As you may be aware, September is Blood Cancer Awareness Month – a month in which many charities and research bodies work to increase public awareness, and highlight the importance and need for ongoing research towards developing new therapies. One excellent example is the new campaign spearheaded by the UK charity Bloodwise, as they work to raise blood cancer awareness, specifically highlighting how there are 137 various manifestations of hematologic malignancies and related disorders .
That is 137 different conditions classified under this one area of oncology – and every 14 minutes in the UK alone an individual is diagnosed with one of these diseases . Statistics also demonstrate that overall leukemia, lymphoma and myeloma, taken together, represent the fifth most commonly occurring cancers and the second leading cause of cancer death. These stark facts do well to portray the breadth of the challenge of both raising public understanding and of developing therapies to overcome these conditions.
Speaking to Oncology Central regarding the extent of the health issue at hand and their motivation behind the campaign, Diana Jupp, Director of Patient Experience at Bloodwise, commented: “We’ve launched our campaign in response to a crisis in awareness of blood cancers. While 38,000 people are diagnosed with a blood cancer each year in the UK, very few people are familiar with the term ’blood cancer’.”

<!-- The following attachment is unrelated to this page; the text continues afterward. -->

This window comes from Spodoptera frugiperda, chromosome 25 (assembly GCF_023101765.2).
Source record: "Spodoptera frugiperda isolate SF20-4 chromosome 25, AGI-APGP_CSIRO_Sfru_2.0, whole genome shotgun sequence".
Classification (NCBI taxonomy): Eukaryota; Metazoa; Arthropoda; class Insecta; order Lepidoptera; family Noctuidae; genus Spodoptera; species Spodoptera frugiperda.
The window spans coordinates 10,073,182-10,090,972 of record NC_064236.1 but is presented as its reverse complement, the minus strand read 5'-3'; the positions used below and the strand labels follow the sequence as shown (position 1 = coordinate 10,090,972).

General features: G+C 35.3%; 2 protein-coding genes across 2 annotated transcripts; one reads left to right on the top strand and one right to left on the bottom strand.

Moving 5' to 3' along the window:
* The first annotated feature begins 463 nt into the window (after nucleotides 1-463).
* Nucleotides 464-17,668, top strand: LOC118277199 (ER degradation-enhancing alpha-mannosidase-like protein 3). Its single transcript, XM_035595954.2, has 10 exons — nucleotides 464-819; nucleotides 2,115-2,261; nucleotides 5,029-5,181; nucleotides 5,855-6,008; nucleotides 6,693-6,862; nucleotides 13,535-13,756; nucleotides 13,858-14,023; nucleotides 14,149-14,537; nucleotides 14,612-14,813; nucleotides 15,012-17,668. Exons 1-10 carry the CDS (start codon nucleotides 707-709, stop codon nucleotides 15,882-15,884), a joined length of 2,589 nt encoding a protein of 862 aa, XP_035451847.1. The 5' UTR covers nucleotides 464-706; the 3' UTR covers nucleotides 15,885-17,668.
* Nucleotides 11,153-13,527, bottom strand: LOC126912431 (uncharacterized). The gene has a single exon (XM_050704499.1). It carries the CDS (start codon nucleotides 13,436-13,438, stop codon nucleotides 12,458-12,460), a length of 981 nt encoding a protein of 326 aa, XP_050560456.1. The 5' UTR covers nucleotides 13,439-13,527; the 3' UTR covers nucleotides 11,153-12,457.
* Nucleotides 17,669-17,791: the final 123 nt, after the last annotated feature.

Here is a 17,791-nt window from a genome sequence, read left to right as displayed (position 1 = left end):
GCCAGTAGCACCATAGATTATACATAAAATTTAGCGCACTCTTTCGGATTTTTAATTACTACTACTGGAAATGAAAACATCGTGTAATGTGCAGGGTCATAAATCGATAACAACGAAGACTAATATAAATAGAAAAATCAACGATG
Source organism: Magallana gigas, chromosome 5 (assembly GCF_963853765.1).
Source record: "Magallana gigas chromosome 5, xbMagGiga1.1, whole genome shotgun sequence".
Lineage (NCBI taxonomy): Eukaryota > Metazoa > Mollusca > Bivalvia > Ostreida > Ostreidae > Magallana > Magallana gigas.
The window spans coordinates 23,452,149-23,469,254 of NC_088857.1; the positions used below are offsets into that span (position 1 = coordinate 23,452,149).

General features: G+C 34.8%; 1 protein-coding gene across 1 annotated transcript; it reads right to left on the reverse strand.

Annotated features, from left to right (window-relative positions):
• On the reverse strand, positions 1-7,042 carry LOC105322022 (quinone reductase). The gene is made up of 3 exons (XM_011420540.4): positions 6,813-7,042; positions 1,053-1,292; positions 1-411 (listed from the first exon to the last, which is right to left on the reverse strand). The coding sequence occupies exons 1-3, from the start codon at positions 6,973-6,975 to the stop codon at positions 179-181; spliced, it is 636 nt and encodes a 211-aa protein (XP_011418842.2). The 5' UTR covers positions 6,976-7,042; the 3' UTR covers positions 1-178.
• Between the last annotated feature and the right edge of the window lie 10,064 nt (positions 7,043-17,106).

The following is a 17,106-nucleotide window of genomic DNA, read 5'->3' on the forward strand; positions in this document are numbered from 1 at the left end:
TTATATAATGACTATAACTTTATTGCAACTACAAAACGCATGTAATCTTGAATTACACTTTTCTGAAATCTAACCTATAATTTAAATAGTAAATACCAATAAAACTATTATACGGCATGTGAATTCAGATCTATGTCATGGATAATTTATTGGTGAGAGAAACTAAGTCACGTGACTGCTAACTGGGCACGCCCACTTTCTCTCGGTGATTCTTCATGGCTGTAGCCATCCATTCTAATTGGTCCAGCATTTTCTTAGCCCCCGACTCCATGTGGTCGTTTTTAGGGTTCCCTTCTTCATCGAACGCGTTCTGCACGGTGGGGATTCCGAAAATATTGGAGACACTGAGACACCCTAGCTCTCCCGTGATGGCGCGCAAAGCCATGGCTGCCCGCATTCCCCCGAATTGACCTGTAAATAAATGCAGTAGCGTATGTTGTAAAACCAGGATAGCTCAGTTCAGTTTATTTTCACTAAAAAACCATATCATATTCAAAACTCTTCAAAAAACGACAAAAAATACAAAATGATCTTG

“Patients have told us that a lack of awareness has a significant impact throughout their patient journey – from confusion and uncertainty at diagnosis to being unaware of the organizations that provide the support and care they need. This lack of awareness cannot be tackled overnight, and this campaign, along with its 3,000 billboards, is the first step to addressing the problem.”
Bloodwise champion the belief that blood cancer can be beaten through continued investment in world-class research, thought leadership and patient support, while also working to inform those across the political spectrum of the policy priorities they believe will help beat blood cancers .
In support of Blood Cancer Awareness month, this week on Oncology Central we are also turning our attention to blood cancer and the ongoing global research being carried out, often funded by organizations such as Bloodwise and Cancer Research UK, with one goal in mind – developing cures for this huge array of diseases. It can certainly be argued that promising research, new targeted therapies and advances in chemotherapy have contributed to the significant progress made within the field of hematologic oncology in recent years – yet this momentum must continue.
During this focus on hematologic oncology, we are exploring some of the latest research and clinical studies being carried out in these diseases. We have taken the star of the year thus far – cancer immunotherapy – and selected some top peer-reviewed content discussing the current applications and future prospects of this exciting treatment modality in hematologic malignancies. Find out what experts from The Ohio State University Comprehensive Cancer Center (OH, USA) and University of Rochester Medical Center (NY, USA) have to say on this topic in our hematologic section.
As we well know, hematologic cancers are an active area of cancer research, both at the benchside and in the clinic – a simple search of the word ‘leukemia’ on clinicaltrials.gov returns in excess of 5000 trial results. Alongside the excellent journal content detailed above, we’ve also been delving into some of the most recent hematologic headlines this week, sizing up what new avenues researchers and clinicians are investigating to both learn more about these diseases and to develop better therapies.
Saving approximately 1000 lives a year with new training course